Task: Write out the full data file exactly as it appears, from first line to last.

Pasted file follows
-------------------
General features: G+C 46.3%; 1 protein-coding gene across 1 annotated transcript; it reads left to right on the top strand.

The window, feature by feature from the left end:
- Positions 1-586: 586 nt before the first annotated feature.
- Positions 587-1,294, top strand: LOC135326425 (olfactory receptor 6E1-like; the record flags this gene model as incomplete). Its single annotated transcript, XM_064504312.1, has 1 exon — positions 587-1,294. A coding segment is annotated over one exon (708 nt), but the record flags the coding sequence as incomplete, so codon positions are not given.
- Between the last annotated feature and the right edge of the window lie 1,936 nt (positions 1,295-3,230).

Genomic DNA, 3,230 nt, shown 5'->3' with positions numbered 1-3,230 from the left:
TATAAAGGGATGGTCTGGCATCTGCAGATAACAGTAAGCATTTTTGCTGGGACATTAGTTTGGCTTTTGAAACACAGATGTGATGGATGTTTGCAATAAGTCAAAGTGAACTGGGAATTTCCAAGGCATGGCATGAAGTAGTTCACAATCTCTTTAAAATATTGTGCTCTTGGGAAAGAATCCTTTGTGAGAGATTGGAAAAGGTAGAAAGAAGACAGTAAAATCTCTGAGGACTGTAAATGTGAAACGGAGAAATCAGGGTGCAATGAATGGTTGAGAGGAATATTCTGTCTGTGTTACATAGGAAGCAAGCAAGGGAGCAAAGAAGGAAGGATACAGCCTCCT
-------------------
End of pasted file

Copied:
General features: G+C 46.3%; 1 protein-coding gene across 1 annotated transcript; it reads left to right on the top strand.

The window, feature by feature from the left end:
- Positions 1-586: 586 nt before the first annotated feature.
- Positions 587-1,294, top strand: LOC135326425 (olfactory receptor 6E1-like; the record flags this gene model as incomplete). Its single annotated transcript, XM_064504312.1, has 1 exon — positions 587-1,294. A coding segment is annotated over one exon (708 nt), but the record flags the coding sequence as incomplete, so codon positions are not given.
- Between the last annotated feature and the right edge of the window lie 1,936 nt (positions 1,295-3,230).

Genomic DNA, 3,230 nt, shown 5'->3' with positions numbered 1-3,230 from the left:
TATAAAGGGATGGTCTGGCATCTGCAGATAACAGTAAGCATTTTTGCTGGGACATTAGTTTGGCTTTTGAAACACAGATGTGATGGATGTTTGCAATAAGTCAAAGTGAACTGGGAATTTCCAAGGCATGGCATGAAGTAGTTCACAATCTCTTTAAAATATTGTGCTCTTGGGAAAGAATCCTTTGTGAGAGATTGGAAAAGGTAGAAAGAAGACAGTAAAATCTCTGAGGACTGTAAATGTGAAACGGAGAAATCAGGGTGCAATGAATGGTTGAGAGGAATATTCTGTCTGTGTTACATAGGAAGCAAGCAAGGGAGCAAAGAAGGAAGGATACAGCCTCCT